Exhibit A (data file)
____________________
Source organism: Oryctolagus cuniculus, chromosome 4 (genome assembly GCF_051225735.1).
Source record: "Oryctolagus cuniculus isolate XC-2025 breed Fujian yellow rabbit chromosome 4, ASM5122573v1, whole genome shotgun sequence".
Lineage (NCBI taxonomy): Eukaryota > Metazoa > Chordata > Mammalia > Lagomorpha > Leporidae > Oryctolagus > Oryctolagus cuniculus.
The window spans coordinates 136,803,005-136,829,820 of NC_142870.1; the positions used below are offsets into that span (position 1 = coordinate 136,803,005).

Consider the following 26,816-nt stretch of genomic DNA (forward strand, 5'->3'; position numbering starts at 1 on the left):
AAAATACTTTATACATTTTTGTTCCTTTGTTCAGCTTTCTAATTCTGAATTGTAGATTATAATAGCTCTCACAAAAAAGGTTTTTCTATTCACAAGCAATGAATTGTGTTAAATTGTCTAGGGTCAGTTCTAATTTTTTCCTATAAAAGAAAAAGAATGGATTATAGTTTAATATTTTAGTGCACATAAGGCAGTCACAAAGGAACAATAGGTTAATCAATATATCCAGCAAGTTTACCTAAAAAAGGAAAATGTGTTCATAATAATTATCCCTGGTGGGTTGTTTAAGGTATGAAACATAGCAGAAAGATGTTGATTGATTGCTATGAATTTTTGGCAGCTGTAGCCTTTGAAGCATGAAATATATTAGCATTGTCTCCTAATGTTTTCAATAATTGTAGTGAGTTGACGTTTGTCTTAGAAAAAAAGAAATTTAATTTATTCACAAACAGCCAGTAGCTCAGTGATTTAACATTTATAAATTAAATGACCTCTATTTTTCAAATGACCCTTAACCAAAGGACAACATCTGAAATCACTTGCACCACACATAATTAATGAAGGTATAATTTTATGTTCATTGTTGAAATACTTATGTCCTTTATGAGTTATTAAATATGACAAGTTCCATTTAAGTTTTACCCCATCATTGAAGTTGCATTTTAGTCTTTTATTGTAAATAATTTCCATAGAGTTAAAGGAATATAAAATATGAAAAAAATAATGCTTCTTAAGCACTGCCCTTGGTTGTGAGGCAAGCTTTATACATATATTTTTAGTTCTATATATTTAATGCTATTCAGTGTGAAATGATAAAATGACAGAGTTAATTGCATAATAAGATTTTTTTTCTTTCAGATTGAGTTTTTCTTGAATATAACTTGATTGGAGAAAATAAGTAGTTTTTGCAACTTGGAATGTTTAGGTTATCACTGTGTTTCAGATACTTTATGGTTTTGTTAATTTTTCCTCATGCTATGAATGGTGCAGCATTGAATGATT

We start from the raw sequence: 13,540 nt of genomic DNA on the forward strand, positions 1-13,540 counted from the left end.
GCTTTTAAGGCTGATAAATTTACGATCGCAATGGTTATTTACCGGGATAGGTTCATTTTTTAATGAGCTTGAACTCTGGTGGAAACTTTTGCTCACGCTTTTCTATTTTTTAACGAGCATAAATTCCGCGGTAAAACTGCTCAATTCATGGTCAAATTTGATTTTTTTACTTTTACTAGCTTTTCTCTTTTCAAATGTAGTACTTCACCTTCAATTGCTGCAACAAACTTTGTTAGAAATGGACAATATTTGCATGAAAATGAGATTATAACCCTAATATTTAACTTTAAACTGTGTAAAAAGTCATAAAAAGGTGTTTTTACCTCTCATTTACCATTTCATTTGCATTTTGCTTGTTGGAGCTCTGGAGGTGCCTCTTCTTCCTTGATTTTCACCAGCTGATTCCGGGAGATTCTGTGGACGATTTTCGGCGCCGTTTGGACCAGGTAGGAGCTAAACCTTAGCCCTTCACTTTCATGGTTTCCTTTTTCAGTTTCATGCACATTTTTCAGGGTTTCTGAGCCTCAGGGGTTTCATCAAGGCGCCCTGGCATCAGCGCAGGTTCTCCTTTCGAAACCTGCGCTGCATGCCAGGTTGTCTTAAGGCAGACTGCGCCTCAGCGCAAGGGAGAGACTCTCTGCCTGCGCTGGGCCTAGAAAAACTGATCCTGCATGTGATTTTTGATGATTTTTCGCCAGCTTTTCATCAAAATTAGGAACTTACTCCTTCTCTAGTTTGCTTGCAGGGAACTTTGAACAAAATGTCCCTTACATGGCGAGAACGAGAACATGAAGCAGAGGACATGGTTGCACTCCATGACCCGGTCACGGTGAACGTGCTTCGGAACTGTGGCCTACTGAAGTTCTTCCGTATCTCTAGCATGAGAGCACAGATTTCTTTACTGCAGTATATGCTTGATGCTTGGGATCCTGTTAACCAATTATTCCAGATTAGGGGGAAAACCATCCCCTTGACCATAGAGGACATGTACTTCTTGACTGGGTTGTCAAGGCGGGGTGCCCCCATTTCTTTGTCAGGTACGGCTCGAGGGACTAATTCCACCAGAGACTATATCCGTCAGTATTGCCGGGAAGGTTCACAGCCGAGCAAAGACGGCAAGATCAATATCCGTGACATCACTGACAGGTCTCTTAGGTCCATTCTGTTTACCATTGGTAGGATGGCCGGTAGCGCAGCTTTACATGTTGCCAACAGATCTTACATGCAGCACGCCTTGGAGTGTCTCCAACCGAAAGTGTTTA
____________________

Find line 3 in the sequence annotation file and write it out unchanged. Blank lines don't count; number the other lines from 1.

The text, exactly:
Lineage (NCBI taxonomy): Eukaryota > Metazoa > Chordata > Mammalia > Lagomorpha > Leporidae > Oryctolagus > Oryctolagus cuniculus.